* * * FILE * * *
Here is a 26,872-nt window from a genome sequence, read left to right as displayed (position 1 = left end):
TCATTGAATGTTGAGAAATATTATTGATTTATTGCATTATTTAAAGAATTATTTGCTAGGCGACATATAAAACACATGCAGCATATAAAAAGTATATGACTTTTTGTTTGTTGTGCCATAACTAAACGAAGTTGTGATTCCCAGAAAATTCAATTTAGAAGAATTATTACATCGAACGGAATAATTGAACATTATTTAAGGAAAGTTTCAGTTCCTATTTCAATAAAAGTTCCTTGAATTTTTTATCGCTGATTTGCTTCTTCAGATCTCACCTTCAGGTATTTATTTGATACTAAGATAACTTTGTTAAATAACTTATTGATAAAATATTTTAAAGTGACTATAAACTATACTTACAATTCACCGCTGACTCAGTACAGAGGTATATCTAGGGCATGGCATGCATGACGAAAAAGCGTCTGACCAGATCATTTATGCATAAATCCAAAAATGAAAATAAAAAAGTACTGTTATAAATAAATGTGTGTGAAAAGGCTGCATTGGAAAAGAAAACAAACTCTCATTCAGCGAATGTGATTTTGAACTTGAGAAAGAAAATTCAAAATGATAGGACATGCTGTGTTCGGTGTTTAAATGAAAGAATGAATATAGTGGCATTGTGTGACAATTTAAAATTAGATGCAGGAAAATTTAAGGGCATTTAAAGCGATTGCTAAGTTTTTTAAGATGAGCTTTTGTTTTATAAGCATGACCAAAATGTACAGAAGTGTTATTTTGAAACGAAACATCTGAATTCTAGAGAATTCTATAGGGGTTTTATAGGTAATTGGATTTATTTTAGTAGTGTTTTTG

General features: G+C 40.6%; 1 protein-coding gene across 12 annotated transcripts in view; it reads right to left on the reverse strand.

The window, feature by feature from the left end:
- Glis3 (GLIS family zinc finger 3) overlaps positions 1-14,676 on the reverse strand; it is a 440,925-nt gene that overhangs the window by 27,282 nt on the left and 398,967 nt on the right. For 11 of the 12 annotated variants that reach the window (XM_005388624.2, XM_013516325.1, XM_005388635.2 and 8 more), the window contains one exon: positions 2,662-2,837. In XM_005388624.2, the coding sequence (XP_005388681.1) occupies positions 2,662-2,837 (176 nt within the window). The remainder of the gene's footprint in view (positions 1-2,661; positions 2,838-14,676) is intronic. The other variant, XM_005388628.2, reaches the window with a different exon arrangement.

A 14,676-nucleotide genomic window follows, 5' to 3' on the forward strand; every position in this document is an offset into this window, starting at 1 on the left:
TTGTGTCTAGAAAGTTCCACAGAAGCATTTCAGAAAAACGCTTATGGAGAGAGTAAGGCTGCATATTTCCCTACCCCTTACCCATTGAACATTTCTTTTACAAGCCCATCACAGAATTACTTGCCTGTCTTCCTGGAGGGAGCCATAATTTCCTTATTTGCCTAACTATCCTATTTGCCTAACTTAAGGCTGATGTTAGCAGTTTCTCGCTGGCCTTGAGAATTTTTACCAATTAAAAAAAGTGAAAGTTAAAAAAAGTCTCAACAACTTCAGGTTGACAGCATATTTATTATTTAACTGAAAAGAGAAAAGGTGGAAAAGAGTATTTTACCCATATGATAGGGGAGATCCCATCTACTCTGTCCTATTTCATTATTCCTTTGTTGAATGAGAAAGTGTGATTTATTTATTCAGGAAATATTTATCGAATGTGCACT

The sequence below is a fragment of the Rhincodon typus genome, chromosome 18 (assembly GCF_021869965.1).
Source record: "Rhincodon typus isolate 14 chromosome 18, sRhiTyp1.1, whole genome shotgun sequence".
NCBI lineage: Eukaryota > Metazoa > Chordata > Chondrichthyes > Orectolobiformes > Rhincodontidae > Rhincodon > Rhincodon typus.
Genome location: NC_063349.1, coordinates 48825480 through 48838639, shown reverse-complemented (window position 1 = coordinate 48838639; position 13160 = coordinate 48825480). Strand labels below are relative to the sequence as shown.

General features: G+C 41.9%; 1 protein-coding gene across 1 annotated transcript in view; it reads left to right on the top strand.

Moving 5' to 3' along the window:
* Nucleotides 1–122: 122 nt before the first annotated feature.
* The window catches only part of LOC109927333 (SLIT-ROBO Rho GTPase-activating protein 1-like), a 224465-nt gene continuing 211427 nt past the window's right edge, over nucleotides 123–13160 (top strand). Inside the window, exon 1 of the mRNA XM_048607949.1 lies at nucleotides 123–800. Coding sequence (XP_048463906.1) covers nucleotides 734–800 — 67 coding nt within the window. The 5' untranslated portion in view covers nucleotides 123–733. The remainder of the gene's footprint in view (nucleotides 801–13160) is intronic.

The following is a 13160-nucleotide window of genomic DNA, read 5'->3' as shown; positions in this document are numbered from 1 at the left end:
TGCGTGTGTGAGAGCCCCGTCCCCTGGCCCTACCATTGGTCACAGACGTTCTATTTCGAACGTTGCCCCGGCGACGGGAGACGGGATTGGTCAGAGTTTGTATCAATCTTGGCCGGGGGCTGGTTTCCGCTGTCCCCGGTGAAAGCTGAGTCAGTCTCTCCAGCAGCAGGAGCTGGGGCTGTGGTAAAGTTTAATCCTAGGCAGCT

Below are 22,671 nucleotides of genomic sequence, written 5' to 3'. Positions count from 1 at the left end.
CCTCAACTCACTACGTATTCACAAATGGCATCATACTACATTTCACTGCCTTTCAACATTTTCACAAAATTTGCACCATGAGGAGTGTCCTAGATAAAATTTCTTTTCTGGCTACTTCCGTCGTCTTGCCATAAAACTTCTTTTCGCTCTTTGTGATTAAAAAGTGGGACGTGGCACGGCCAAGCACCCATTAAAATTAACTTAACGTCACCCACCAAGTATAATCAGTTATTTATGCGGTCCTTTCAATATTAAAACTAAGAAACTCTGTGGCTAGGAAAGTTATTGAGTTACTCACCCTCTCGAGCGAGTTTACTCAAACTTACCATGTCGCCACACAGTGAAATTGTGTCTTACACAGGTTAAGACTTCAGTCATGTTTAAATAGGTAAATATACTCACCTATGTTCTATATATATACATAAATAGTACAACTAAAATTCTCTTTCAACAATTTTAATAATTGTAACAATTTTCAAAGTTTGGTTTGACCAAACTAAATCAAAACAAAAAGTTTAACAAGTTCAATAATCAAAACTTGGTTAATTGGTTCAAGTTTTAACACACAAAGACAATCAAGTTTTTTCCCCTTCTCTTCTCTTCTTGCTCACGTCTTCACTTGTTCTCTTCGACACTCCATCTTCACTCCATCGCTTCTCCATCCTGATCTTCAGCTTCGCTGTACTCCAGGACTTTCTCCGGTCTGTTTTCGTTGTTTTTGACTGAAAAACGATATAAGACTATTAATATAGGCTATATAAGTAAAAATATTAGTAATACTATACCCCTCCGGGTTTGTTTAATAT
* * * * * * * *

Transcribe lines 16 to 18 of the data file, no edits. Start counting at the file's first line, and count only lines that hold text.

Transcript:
The following is a 13160-nucleotide window of genomic DNA, read 5'->3' as shown; positions in this document are numbered from 1 at the left end:
TGCGTGTGTGAGAGCCCCGTCCCCTGGCCCTACCATTGGTCACAGACGTTCTATTTCGAACGTTGCCCCGGCGACGGGAGACGGGATTGGTCAGAGTTTGTATCAATCTTGGCCGGGGGCTGGTTTCCGCTGTCCCCGGTGAAAGCTGAGTCAGTCTCTCCAGCAGCAGGAGCTGGGGCTGTGGTAAAGTTTAATCCTAGGCAGCT

Below are 22,671 nucleotides of genomic sequence, written 5' to 3'. Positions count from 1 at the left end.